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03.29.18 Details and Determination Mark 14:12-26 Sermon Summary

by on April 2, 2018

I’m always impressed by detail people. They’re normally the ones who are behind the scenes making sure everything proceeds smoothly. They’re there before the scenes also, setting everything up, and after the scenes taking it all down. Some scenes just couldn’t exist without detail people.

Passover meals are quite a scene. They lots of details: The purchasing of food, cooking the meal, the elaborate ritual, and of course the cleanup.

There was a good detail team in Mark 14, and Jesus knew about it. Mark tells us about the man with the water jug who enters a certain house where the owner has the upper room already set. There two of Jesus’ disciples prepared the Passover. This is, by the way, how we know without a doubt that women were among the disciples.

Some people say Jesus’ knowledge of these details proves his divinity. “He sees the future; he must be God!” Or maybe he had worked it out in advance and just let them know at the right time. “God has to know the future,” some say, “in order to trust his providence.” But others say, “You can trust God’s providence because God is resourceful “no matter what the details.”

Either way the stage is set, and during the meal Jesus reveals he will be betrayed. Is he seeing the future? Is he stating the obvious? Is he letting them in on the plan?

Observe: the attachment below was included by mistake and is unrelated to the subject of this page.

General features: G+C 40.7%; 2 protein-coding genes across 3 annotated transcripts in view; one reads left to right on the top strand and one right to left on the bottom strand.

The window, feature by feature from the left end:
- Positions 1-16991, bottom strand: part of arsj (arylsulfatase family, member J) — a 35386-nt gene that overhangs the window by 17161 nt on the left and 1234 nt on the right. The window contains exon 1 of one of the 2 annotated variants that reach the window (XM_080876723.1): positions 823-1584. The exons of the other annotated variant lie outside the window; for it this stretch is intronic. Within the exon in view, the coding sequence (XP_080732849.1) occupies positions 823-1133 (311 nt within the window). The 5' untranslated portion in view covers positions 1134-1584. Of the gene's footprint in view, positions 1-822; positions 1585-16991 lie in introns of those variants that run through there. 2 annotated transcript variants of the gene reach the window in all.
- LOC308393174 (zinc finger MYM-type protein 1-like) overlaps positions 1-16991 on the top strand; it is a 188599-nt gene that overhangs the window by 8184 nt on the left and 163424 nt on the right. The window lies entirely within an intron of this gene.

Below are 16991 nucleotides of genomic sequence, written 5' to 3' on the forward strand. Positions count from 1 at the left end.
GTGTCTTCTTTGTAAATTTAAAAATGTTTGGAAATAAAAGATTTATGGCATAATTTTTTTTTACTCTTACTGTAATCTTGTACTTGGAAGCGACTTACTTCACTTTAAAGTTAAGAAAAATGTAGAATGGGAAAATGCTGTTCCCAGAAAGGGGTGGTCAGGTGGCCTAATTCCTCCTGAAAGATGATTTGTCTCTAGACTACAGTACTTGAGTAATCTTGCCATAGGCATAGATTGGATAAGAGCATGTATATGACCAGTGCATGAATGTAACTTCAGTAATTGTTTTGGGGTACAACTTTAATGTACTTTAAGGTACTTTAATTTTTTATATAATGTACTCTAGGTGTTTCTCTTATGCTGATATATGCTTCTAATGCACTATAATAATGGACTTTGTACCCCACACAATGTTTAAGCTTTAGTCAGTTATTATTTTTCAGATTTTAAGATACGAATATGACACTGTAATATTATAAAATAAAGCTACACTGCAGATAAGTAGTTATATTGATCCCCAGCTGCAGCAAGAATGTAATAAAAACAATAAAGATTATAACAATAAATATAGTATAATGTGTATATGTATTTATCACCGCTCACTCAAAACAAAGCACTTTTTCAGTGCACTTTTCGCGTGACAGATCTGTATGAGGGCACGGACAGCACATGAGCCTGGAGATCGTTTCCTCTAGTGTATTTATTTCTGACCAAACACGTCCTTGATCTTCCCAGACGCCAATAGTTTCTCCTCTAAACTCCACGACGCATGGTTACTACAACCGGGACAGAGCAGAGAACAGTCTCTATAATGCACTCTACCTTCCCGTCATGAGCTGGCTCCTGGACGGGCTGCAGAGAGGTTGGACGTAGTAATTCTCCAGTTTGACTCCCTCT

I’m not sure it matters. It seems Jesus intention is that they trust God, not Jesus’ predictive powers. He interprets the Passover liturgy for the moment they are in. Yes, God delivered his people in the past, but Jesus’ message is that God will deliver Jesus and disciples presently.

Notice that in Mark there is no “Do this in remembrance” imperative. Jesus doesn’t forecast a future in which they could remember. Instead, he is totally with them in the present.

This is so hard for us to tolerate: God’s presence in the suffering. We want to run ahead, to deny the present suffering and arrive as quickly as we can at the end. Of course we readers know there IS a future, and it gets much worse before it gets better. And it is in that future, in both the bad times and the good times, that Christ’s disciples DO remember.

This including us tonight. We remember that night. we remember the details but more, we remember the determination of Christ. He was determined to trust God whether or not things go according to plan. And come Sunday those disciples will do as we do tonight, eat the meal  in the assuring presence of the risen Lord.

Let us enjoy this meal with Christ, remembering his determination. Let us invite him to be present no matter what the details of our lives. Let us place our stories in his hands and let him reinterpret them as he did the story of Passover around his death and resurrection.


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